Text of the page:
SEARSPORT — Across the state, cities and towns are finding it hard to hire and sustain sufficient numbers of emergency first responders.

EMS staffing shortages are at crisis level across the industry, according to Searsport Town Manager James Gillway. Just recently, the town’s Select Board approved a $1,000 sign-on bonus to attract EMTs and ambulance drivers.

“Anyone who has an ambulance is struggling,” he said.

While the town is looking to expand its staff of firefighters and EMTs, mutual aid departments have stepped up to pick up the slack. “We have a good mutual aid system helping us get through this,” Gillway said. 

While ambulance coverage is down, he said, “we are still mustering up crews” to respond and occasionally relying on mutual aid.

In an August interview with Searsport Ambulance Director Adrian Stone, who has since stepped down, he said his emergency response department was “at the cliff’s edge” in terms of staffing, because of the loss of medical technicians. 

Stone said a couple of crew members left to attend college and others moved away. Some also left after the state vaccine mandate took effect in October. Stone left the department in November after 13 1/2 years with the ambulance service.

He had offered in August to take a cut in his own salary to boost EMT wages as a quick way to stay within the town’s budget and attract younger people to the service.

Three months later, the town’s discussion of pay is still unfolding. Gillway said salary reviews would be discussed in next week’s board meeting. “All pay in the town of Searsport needs to be looked at,” he added.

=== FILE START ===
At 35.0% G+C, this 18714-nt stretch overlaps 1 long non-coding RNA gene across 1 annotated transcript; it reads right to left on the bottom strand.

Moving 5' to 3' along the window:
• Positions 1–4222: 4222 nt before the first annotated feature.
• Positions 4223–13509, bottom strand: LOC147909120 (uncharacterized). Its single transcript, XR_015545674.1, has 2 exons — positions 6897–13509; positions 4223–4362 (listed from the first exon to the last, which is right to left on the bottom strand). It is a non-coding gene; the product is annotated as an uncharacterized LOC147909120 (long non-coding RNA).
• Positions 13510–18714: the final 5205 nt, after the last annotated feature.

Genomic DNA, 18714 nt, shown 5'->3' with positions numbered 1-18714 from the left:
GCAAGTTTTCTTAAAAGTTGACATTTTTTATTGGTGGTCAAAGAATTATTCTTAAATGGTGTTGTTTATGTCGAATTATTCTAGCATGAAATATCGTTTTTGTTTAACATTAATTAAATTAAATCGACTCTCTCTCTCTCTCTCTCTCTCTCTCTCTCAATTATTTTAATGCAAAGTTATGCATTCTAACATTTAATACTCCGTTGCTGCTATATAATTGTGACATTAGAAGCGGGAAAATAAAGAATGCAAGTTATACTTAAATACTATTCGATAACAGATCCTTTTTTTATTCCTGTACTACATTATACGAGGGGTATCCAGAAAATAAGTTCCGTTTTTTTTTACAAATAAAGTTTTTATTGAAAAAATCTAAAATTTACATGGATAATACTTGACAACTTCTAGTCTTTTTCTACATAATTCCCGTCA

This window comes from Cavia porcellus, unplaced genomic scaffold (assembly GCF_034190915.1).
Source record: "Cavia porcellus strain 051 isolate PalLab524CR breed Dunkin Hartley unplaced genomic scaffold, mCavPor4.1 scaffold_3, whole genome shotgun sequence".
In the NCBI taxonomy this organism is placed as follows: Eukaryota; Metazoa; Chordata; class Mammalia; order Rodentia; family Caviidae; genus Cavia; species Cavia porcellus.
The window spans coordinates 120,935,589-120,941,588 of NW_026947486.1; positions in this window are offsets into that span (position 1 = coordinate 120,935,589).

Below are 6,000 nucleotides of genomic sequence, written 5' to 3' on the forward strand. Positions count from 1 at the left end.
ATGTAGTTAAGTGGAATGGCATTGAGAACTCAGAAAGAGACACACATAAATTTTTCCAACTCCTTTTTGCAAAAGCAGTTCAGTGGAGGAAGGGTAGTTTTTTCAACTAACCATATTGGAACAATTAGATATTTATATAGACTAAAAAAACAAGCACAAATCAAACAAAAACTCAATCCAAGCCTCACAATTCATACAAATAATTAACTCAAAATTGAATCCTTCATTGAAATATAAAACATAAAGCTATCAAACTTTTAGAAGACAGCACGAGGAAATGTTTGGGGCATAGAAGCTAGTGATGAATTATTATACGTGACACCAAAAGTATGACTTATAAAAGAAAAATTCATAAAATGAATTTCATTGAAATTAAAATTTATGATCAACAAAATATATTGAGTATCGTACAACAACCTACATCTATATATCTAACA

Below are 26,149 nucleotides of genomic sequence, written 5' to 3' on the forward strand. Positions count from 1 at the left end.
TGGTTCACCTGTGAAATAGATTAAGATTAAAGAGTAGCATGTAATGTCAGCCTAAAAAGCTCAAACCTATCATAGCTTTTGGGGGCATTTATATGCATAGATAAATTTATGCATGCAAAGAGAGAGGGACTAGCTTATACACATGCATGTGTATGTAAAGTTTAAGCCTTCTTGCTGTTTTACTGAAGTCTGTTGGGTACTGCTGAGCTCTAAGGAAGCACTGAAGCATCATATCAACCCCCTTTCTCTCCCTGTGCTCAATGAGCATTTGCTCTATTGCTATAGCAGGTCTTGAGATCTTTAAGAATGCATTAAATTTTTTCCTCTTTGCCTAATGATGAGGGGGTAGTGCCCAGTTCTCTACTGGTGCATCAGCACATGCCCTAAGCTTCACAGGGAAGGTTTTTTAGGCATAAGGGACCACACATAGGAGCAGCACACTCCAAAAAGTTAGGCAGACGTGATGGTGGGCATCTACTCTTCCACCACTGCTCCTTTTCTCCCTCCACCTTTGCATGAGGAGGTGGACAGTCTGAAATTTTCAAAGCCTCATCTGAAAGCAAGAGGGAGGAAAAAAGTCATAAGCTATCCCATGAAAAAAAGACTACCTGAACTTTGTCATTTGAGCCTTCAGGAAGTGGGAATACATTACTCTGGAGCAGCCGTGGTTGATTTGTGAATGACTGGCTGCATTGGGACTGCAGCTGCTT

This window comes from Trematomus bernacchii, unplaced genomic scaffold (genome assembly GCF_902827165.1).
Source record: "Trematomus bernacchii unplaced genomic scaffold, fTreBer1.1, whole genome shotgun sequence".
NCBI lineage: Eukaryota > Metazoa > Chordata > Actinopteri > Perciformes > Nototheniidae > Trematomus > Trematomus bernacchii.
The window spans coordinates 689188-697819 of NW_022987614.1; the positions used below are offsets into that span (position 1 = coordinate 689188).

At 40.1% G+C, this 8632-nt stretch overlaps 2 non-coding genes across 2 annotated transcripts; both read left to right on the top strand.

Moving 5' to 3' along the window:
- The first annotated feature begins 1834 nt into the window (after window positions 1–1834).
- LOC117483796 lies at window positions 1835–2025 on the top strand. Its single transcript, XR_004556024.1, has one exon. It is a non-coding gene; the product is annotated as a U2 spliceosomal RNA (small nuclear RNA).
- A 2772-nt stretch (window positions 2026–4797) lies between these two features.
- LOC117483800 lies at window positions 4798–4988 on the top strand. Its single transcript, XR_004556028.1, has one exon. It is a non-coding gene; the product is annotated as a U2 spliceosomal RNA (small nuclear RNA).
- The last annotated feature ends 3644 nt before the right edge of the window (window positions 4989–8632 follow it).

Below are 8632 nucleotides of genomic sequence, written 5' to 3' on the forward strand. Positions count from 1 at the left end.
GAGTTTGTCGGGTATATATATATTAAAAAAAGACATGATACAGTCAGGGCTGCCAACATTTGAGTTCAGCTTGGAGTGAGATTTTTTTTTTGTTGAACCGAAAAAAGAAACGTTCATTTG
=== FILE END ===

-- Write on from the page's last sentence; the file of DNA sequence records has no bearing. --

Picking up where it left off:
The town will no longer be looking for an ambulance director, Gillway said, instead opting for a public safety director, who will oversee the ambulance service. Police Chief Todd Boisvert was appointed to fill the position for a six-month term on a pilot basis.

Belfast recently announced an increase in fire and ambulance salaries and wages, in an effort to attract and retain staff. The starting wage for firefighters and EMTs with dual firefighter training and EMS certification is now at least $24 an hour.

Belfast City Manager Erin Herbig said, “It is difficult to quantify how valuable each of our first responders is to our community. When our department goes short staffed, it means longer response times, and what could be the difference between life and death for any of us or anyone that we love.”

Currently, first responders in the city have to pick up back-to-back shifts and work extended hours to make up for staffing shortages and ensure that citizens are able to receive the help they need. 

“We are confident that this investment will retain our current roster and grow our department,” Belfast Fire Chief Patrick Richards said.

When asked how many EMTs have left the Searsport Ambulance Department, Gillway said he did not have an answer. “There were a few who left before Adrian’s departure, and after he left a few more left as well.”

Training is also a retention issue, Gillway said, with a high level of commitment needed. It is similar to police and fire department personnel with continuous training occurring each year. The rewards from a job like this are great, he said, but maintaining certification is not easy.

“God bless them,” he said. “We need them.”

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